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android - Select all text inside EditText when it gets focus - Stack Overflow
sked 9 years, 1 month ago Active 20 days ago Viewed 119k times 225 27 [emptylink] I have an EditText with some dummy text in it. When the user clicks on it I want it to be selected so that when <span>the user starts typing the dummy text gets deleted. How can I achieve this? android android-edittext share |improve this question asked Jan 12 '11 at 13:47 [emptylink] [imagelink] Galip Galip 4,91599 gold badges3333 silver badges4747 bro




[unknown IMAGE 5016291249420]
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common functional silos in large organizations can create barriers, stifling the ability to automate the end-to-end process of deploying ML applications to production

This leads to delays and friction. A common symptom is having models that only work in a lab environment and never leave the proof-of-concept phase. Or if they make it to production, in a manual ad-hoc way, they become stale and hard to update.

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Sato_Wider_Windheuser-2019-Continuous_Delivery_Machine_Learning-martinfowler,com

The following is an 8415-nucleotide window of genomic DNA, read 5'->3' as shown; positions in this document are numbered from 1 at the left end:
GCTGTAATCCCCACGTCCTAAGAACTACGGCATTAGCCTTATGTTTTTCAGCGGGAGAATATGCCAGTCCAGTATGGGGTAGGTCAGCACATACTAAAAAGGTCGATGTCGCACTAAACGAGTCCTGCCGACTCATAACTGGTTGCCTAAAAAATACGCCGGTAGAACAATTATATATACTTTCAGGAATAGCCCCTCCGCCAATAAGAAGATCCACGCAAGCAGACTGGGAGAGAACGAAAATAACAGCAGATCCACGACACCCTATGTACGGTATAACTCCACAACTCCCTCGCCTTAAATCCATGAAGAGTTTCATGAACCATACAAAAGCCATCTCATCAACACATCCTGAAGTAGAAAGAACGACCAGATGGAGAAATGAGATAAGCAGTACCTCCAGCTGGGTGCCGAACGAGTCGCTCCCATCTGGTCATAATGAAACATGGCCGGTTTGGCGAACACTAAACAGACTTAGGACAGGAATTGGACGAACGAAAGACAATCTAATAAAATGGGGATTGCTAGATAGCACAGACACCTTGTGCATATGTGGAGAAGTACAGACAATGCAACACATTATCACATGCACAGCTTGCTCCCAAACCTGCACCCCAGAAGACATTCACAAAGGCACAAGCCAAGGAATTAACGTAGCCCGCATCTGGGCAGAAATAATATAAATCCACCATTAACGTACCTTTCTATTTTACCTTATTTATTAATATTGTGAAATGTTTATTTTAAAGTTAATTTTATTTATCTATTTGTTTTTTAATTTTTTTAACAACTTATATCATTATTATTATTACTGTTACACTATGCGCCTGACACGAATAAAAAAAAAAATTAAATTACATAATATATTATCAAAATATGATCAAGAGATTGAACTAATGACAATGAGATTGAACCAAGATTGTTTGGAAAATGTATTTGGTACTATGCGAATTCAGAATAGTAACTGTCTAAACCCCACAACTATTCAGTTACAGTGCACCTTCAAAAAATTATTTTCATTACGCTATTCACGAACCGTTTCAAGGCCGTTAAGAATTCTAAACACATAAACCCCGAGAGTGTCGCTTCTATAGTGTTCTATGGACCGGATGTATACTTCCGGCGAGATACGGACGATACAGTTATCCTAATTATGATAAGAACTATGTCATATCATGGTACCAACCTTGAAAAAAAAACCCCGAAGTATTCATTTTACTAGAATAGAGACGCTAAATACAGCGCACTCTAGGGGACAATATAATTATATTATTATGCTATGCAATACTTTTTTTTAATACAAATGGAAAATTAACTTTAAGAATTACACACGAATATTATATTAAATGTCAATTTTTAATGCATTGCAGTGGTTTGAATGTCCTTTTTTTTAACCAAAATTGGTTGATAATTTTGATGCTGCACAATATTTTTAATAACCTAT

are worried about building and improving the ML model. Then Machine Learning Engineers or developers will have to worry about how to integrate that model and release it to production. Figure 4: <span>common functional silos in large organizations can create barriers, stifling the ability to automate the end-to-end process of deploying ML applications to production This leads to delays and friction. A common symptom is having models that only work in a lab environment and never leave the proof-of-concept phase. Or if they make it to production, in a manual ad-hoc way, they become stale and hard to update. The second challenge is technical: how to make the process reproducible and auditable. Because these teams use different tools and follow different workflows, it becomes hard to automat




#machine-learning #software-engineering #unfinished
The second challenge is technical: how to make the process reproducible and auditable. Because these teams use different tools and follow different workflows, it becomes hard to automate it end-to-end.